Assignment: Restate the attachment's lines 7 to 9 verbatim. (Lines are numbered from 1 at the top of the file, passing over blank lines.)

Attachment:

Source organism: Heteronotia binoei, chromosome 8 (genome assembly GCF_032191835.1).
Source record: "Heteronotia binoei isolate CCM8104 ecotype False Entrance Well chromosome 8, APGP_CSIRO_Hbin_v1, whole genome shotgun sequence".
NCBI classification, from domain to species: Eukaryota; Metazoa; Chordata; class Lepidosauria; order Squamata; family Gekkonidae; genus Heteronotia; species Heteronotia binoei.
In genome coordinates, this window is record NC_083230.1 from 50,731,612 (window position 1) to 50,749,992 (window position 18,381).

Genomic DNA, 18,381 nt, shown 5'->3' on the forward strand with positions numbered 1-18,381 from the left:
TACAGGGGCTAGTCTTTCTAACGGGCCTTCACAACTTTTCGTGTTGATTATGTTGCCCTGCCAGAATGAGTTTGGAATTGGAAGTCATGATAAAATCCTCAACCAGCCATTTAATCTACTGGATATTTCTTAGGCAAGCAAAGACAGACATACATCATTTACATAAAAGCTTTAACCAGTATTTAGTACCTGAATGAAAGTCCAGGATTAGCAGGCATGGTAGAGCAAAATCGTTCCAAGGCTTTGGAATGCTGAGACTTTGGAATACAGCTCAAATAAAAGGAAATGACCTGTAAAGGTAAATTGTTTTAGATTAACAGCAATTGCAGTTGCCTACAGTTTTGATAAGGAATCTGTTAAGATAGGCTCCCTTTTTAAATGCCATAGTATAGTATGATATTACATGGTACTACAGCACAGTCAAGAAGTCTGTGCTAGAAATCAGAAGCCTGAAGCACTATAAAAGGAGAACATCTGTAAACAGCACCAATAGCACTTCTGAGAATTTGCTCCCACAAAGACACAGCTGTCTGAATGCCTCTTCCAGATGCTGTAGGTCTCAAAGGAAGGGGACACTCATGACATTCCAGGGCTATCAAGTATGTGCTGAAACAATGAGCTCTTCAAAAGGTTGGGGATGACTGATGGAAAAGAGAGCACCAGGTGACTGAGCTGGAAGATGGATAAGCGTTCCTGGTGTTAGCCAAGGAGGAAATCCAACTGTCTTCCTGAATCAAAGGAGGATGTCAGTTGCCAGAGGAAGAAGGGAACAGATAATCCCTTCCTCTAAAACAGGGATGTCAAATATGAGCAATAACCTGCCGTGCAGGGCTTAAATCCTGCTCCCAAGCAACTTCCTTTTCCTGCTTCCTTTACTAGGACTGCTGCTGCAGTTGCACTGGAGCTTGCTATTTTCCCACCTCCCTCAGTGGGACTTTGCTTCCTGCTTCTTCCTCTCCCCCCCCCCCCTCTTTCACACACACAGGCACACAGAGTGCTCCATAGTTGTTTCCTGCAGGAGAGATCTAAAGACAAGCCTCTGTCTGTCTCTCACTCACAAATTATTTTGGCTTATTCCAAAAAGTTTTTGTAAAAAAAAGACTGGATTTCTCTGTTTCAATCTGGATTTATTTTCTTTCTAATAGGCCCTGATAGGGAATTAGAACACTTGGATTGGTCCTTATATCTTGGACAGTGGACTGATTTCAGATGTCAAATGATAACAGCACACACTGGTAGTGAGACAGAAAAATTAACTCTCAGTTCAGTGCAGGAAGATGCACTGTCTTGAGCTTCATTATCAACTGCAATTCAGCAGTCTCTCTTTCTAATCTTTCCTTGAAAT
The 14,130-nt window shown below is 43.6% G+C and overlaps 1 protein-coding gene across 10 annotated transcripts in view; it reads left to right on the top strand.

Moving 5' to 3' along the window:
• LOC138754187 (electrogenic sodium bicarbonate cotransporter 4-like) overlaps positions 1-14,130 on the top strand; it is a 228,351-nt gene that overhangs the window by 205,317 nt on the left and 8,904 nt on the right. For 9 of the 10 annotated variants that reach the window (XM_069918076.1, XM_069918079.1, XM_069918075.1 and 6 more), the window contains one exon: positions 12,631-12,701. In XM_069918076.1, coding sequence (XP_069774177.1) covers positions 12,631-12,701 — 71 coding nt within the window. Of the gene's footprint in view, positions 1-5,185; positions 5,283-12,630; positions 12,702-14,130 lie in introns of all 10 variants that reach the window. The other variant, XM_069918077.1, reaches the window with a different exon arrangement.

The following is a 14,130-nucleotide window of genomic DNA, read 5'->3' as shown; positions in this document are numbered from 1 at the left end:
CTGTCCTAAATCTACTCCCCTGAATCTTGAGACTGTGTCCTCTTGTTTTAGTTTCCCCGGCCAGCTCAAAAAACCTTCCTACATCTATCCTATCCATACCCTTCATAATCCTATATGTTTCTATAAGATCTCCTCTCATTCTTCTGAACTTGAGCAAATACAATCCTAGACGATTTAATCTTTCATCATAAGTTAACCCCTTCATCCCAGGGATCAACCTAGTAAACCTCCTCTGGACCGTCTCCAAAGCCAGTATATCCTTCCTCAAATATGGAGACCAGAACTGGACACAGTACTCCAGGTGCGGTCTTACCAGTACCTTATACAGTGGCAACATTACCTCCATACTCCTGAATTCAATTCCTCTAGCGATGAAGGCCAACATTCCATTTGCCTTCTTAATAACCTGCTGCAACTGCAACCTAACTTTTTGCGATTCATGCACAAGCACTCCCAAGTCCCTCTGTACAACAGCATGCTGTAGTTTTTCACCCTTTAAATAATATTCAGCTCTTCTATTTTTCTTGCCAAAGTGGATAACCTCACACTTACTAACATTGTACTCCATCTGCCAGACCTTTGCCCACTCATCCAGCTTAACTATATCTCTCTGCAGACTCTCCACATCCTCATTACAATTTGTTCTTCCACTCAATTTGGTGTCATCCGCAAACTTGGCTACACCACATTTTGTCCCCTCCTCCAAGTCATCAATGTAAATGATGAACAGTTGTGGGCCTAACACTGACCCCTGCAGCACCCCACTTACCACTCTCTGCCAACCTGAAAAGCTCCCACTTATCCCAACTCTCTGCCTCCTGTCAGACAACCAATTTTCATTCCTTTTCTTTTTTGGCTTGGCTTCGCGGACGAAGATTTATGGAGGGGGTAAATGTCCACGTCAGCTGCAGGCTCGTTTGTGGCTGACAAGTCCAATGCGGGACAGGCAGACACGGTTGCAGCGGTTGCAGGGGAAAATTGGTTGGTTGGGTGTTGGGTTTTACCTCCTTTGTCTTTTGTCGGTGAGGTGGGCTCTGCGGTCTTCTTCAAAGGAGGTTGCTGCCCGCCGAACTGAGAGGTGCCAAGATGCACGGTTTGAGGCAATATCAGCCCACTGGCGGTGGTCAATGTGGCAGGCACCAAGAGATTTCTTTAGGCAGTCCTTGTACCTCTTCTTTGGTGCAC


The 14,130-nt window shown below is 43.6% G+C and overlaps 1 protein-coding gene across 10 annotated transcripts in view; it reads left to right on the top strand.

Moving 5' to 3' along the window:
• LOC138754187 (electrogenic sodium bicarbonate cotransporter 4-like) overlaps positions 1-14,130 on the top strand; it is a 228,351-nt gene that overhangs the window by 205,317 nt on the left and 8,904 nt on the right. For 9 of the 10 annotated variants that reach the window (XM_069918076.1, XM_069918079.1, XM_069918075.1 and 6 more), the window contains one exon: positions 12,631-12,701. In XM_069918076.1, coding sequence (XP_069774177.1) covers positions 12,631-12,701 — 71 coding nt within the window. Of the gene's footprint in view, positions 1-5,185; positions 5,283-12,630; positions 12,702-14,130 lie in introns of all 10 variants that reach the window. The other variant, XM_069918077.1, reaches the window with a different exon arrangement.